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Tuesday, January 22, 2008

Police blame 'no snitching' for unsolved murders

From the Sun-Times. It almost brings back a vague recollection of this story...

Chicago Police detectives solved 36 percent of murders committed in Chicago last year -- about the same percentage cleared in 2006.

Of 443 murders committed across the city, 162 -- or 36.6 percent -- were cleared. In 2006, 36.2 were solved.

In addition, detectives working cases from previous years cleared 102 cases, bringing the total number of Chicago murders solved to 264, according to department statistics.

The police cleared 42 percent of murders in 2005 and 47 percent the year before.

The decline comes as the number of homicides is dropping. However, detectives say there are other pressures coming to bear.

Maria Maher, chief of detectives, said many murders here involve gangs and narcotics, a culture not known to be forthcoming with details. "A lot of people will not cooperate with the police because it is not the thing to do," she said.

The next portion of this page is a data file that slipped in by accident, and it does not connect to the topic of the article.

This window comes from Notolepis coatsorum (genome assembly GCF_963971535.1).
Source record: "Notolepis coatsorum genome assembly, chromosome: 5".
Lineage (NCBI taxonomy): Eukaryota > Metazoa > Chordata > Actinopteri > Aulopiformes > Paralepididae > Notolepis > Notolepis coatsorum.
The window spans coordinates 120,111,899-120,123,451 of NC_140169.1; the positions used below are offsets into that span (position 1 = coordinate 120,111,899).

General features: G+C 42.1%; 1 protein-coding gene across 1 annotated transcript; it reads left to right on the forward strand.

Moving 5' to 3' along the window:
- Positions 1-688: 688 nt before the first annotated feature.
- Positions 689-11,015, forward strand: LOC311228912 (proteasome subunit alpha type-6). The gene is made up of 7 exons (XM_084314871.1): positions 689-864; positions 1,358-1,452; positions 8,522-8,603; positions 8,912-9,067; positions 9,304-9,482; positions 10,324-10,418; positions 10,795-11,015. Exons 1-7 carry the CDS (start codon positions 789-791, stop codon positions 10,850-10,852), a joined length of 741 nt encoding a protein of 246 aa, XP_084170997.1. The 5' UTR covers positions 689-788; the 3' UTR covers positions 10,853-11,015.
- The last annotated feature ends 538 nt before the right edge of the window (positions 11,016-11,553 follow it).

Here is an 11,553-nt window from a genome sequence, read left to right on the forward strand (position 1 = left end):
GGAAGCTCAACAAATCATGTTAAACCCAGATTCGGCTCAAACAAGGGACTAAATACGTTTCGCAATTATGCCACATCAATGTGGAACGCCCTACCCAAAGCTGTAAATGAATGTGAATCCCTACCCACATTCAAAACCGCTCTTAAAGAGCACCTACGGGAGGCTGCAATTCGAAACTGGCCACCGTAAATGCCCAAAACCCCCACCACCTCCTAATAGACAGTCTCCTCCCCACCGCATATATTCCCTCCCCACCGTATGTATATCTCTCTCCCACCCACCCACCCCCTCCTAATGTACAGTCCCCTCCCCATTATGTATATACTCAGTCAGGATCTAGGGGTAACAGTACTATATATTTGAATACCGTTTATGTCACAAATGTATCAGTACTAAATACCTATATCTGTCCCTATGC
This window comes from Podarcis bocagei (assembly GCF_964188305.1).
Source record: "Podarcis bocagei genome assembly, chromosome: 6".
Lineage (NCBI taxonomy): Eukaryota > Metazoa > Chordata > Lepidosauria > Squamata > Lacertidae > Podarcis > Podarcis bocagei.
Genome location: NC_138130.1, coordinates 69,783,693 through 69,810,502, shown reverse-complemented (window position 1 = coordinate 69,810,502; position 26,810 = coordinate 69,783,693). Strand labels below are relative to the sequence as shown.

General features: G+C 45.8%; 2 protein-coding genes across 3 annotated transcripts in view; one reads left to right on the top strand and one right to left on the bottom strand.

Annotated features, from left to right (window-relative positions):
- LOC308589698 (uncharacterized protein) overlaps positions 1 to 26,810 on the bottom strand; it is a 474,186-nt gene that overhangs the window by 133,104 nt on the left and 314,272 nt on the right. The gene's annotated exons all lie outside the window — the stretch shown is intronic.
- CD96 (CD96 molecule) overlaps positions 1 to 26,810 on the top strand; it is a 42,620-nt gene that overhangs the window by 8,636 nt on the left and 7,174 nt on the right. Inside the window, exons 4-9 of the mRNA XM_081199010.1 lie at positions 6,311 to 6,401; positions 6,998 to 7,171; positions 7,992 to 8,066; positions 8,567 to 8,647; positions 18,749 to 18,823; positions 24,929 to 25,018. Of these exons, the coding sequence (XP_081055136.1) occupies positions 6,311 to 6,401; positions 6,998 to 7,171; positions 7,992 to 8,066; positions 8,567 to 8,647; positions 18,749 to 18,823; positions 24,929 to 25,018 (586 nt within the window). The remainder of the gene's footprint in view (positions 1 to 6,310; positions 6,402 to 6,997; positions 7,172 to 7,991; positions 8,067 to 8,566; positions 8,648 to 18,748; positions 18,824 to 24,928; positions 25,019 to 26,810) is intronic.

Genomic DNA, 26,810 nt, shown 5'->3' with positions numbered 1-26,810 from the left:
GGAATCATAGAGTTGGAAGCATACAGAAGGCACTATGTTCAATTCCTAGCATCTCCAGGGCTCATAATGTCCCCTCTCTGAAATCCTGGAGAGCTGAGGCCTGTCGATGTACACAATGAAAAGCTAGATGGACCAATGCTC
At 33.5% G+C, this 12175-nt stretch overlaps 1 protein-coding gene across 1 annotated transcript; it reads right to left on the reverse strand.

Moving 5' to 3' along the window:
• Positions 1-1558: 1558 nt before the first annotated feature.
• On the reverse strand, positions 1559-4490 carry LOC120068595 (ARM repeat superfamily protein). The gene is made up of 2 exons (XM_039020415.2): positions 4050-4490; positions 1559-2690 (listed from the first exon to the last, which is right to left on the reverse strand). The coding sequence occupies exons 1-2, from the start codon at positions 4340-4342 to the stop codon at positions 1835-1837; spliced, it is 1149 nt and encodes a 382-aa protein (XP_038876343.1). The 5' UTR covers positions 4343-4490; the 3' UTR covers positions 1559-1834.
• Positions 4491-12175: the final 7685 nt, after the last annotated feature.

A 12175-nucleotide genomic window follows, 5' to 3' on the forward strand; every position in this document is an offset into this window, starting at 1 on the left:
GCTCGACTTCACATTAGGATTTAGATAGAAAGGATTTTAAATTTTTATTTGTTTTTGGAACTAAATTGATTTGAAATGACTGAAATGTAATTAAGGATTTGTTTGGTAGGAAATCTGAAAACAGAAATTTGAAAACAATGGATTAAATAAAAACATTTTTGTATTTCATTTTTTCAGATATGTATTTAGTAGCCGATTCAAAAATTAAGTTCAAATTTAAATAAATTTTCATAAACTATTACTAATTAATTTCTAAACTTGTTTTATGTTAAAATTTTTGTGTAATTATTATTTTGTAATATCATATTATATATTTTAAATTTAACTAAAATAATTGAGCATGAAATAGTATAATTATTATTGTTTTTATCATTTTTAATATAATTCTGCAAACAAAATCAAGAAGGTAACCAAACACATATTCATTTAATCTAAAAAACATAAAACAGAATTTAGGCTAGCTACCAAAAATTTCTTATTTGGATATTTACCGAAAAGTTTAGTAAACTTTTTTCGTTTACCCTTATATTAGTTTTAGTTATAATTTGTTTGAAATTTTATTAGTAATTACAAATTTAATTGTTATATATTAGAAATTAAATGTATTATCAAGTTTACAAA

While detectives say a "criminal's code of honor" has long been around, the "no snitching" culture has become more prominent in recent years, celebrated in rap songs and on T-shirts.

One law enforcement source even had a man escorted out of the Cook County Courthouse at 26th Street over the summer because his T-shirt had a picture of a tombstone along with the words "RIP snitches" and a list of random names.

"They are trying to make it cool to not to talk to the police," said Brian Sexton, supervisor of the Cook County State's Attorney Gang Prosecution Unit. "There is this general distrust of police. Now they are taking it one step further and making it not cool to cooperate."
The police aren't as tough on witnesses as they used to be it seems. If they were determined to prosecute something they'll find away to convince you. A policy is in place that requires police to say that while they would like for a witness to cooperate, they are also free to leave. Then again witnesses were always allowed to leave anyway before this policy was put into place.

A consequence of a decadent culture, I suppose. The concern could be here that otherwise decent law-abiding people might be force by something other than a threat to self to not take information to the police. Whatever it may be and I think that's unfortunate. Let's not mince bones here, talking to the police is risky anyway.

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